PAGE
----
The Student Newspaper of Oxford Academy

The Gamut

The Gamut

The Gamut

Karl Lagerfeld: A Line of Bigotry


The most illustrious event in fashion, the Met Gala entails a glamorous night of flamboyant couture, sparkling suits, and flashy photoshoots exclusive to its high-profile attendees. Located at the Metropolitan Museum of Art (recognized as The Met) in New York, the annual charity gala is set to host renowned names in fashion and entertainment from Timothee Chalamet to Kim Kardashian on May 1. 

This year’s theme — “Karl Lagerfeld: A Line of Beauty” — will honor the legacy of the late Karl Lagerfeld, the designer esteemed for shaping Chanel’s 20th century image as its creative director for over thirty years. Thanks to Lagerfeld’s revolutionary design contributions, the luxury brand’s identity is swathed in chic, feminine silhouettes and exquisite furs, affixed to the iconic CC monogram.

The decision to honor Lagerfeld, however, was met with controversy; Lagerfeld, whose name is tarnished with instances of fatphobia, misogyny and #MeToo criticism, raised questions from celebrities and fashion enthusiasts alike. 

While Lagerfeld’s collections were undoubtedly gorgeous, his bigotry should not be looked past by admirers of his work as it serves as a reminder of the misogyny and toxic body standards sustained by many men in the high fashion world. 

A notable critic of plus-size inclusivity on the runway, Lagerfeld was an adamant defender of high fashion’s infatuation with skinny models. 

“You’ve got fat mothers with their bags of chips sitting in front of the television and saying that thin models are ugly,” he said in a 2009 interview with Focus Magazine.   

Though his shows were incredibly innovative — Lagerfeld initiated runways set from supermarkets to rocket launch pads — his runways were absent of any size representation.

“No one wants to see curvy women,” he told Focus when questioned about the detrimental beauty standards of the modeling industry. 

Lagerfeld had also made flagrant remarks on multiple female celebrities; he told Metro Magazine in 2012 that singer-songwriter Adele was “a little too fat,” and to GQ Germany described Heidi Klum as “too heavy” for runway modeling.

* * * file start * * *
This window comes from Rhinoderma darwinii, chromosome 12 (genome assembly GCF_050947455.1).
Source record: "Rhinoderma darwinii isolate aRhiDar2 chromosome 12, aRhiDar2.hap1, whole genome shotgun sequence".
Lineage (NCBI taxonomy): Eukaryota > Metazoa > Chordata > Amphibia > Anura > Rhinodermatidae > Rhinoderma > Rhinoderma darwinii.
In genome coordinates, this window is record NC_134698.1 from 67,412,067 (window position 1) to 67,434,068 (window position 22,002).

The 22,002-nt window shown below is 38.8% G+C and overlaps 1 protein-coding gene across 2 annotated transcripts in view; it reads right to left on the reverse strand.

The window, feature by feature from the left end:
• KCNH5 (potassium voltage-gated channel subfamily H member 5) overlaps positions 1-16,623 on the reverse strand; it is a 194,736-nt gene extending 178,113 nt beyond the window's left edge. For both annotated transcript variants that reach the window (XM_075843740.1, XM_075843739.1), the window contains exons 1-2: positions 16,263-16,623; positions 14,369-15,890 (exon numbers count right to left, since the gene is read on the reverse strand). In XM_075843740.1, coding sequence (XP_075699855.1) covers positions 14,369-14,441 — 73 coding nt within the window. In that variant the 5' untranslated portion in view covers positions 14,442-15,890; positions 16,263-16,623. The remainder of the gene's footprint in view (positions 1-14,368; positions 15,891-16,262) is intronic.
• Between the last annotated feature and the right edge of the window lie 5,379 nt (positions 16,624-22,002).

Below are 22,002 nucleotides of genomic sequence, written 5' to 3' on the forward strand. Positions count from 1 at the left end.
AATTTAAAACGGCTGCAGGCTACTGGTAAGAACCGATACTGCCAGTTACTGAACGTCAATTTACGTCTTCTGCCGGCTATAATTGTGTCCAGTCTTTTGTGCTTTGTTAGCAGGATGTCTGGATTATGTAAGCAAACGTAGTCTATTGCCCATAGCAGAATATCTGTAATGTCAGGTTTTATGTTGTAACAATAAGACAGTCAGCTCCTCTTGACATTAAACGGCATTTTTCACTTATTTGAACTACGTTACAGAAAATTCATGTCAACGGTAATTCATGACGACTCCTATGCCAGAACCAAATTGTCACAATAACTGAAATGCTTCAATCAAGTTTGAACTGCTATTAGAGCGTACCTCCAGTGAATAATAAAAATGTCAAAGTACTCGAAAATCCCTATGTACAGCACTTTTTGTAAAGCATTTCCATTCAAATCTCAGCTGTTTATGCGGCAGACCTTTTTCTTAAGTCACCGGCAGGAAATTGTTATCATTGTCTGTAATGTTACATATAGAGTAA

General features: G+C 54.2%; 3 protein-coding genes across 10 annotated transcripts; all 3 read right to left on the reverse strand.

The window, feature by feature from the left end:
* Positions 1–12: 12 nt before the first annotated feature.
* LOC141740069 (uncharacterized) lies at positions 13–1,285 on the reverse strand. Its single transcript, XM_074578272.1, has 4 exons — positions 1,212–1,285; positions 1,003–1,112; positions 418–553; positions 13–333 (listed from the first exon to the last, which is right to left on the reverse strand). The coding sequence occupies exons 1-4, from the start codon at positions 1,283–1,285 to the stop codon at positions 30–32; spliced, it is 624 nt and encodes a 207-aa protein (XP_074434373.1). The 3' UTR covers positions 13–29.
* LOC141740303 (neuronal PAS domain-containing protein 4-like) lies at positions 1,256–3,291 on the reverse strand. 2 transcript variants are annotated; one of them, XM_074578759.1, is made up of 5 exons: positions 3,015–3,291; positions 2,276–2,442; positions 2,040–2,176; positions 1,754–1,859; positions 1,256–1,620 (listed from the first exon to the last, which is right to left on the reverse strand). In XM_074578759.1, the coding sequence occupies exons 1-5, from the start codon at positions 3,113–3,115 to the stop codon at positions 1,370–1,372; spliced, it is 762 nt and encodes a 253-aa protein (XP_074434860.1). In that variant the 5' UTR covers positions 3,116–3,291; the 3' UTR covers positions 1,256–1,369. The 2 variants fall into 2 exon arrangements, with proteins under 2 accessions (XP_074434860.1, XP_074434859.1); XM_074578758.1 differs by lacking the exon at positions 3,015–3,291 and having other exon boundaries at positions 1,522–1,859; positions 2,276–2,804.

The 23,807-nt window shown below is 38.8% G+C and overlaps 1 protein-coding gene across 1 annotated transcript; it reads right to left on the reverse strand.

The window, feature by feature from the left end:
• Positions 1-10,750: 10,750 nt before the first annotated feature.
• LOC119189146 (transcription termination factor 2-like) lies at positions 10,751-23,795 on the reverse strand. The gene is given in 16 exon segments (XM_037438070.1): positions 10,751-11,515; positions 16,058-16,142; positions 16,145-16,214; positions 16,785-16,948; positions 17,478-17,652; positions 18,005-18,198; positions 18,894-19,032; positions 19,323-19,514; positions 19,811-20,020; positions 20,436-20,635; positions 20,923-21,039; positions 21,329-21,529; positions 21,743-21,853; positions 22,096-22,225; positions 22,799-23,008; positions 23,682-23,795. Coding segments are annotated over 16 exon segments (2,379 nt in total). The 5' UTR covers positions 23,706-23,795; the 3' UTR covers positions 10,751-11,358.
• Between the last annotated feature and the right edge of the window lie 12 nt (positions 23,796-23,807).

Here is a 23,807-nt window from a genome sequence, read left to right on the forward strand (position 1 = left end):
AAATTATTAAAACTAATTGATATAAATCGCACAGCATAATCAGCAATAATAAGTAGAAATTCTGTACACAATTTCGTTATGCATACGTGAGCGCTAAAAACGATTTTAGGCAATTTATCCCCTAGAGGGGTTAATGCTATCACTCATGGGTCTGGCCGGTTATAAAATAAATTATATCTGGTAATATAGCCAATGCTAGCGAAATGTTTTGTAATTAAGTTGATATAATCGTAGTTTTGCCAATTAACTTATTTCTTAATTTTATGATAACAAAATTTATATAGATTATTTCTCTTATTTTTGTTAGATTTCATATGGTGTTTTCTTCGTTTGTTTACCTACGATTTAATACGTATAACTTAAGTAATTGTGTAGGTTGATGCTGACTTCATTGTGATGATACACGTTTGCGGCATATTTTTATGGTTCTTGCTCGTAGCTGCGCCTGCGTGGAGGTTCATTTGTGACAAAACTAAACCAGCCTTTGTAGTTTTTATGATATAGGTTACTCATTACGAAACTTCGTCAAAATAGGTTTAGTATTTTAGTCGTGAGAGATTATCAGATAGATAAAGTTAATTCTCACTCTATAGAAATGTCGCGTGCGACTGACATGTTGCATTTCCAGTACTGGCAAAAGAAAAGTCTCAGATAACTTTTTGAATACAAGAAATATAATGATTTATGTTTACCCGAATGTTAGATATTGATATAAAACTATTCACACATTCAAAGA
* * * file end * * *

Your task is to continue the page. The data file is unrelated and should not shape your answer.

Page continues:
On top of fatphobia and body shaming, Lagerfeld’s history of misogyny and dismissive views toward sexual assault also drew dispute over the Met Gala theme. 

“If you don’t want your pants pulled about, don’t become a model! Join a nunnery; there’ll always be a place for you in the convent,” he said to Numero Magazine, in response to the #MeToo movement. 

Demeaning sexual assault into the norm for female models, Lagerfeld essentially advised women to stop “complaining” when assaulted by men in the industry, a concerning disposition transparent of his blatant misogyny toward women.

While Lagerfeld may have been one of the most accomplished designers in recent history, there are non-white and female designers whose dedication to fashion could have been honored by The Met instead. The late Virgil Abloh, the Black-American designer who founded the fashion label Off-White and pioneered a new, modern image for Louis Vuitton Menswear as its creative director, could have been honored for his revolutionary contributions to streetwear by the Met following his 2021 passing. In a field oversaturated with white men,  British iconoclast and prominent fashion figure Vivienne Westwood served as representation for female creativity in the industry. 

A well-beloved and highly-respected designer in couture, the Met’s theme honoring Lagerfeld is no surprise, and neither are his controversial comments. Although changes are being made to emphasize body diversity and self-expression in fashion, his comments regarding women are reflective of the misogyny and fatphobia men in power perpetuate toward their female counterparts in the the industry. 


About the Contributor
Nathan Perera, Staff Writer
Nathan Perera will be beginning his second year in Gamut as a writer. He enjoys writing A&E, alternating between scathing reviews to praiseful columns. Writing is at the heart of Nathan’s passion, having first joined the Gamut to become part of a group of people that shared his love for writing. In addition, he is also the Vice President of the Creative Writing Club at Oxford Academy. Outside of school, he enjoys thrillers and dramas in the form of both books and TVs. “Cruel Summer” is among his favorite TV shows. He also enjoys alternative rock and pop. Lana Del Rey is his favorite artist, and his favorite album from her is Norman F. Rockwell. When asked what he likes most about her songs, he admitted he loved everything about it, ranging from their attractive visuals to heartfelt lyrics. Nathan is excited for the rest of his time in Gamut and Oxford, and he will continue to follow his passion for writing. 
Activate Search
The Student Newspaper of Oxford Academy
Karl Lagerfeld: A Line of Bigotry